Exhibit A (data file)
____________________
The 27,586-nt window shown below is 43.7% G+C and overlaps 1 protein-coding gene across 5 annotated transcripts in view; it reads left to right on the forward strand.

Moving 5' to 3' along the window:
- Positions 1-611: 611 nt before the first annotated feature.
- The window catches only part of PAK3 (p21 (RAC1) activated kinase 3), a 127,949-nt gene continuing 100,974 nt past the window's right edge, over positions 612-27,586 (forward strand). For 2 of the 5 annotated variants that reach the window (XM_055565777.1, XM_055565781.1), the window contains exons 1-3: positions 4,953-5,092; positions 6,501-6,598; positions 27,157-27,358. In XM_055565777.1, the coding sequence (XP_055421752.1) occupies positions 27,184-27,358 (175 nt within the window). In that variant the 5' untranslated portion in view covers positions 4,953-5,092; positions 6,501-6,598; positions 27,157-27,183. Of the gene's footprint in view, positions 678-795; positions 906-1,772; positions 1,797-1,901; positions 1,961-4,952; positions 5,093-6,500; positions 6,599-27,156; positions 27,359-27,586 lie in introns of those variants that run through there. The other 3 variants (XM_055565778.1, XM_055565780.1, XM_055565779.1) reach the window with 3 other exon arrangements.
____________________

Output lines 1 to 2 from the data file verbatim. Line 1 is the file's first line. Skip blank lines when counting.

The 27,586-nt window shown below is 43.7% G+C and overlaps 1 protein-coding gene across 5 annotated transcripts in view; it reads left to right on the forward strand.

Moving 5' to 3' along the window: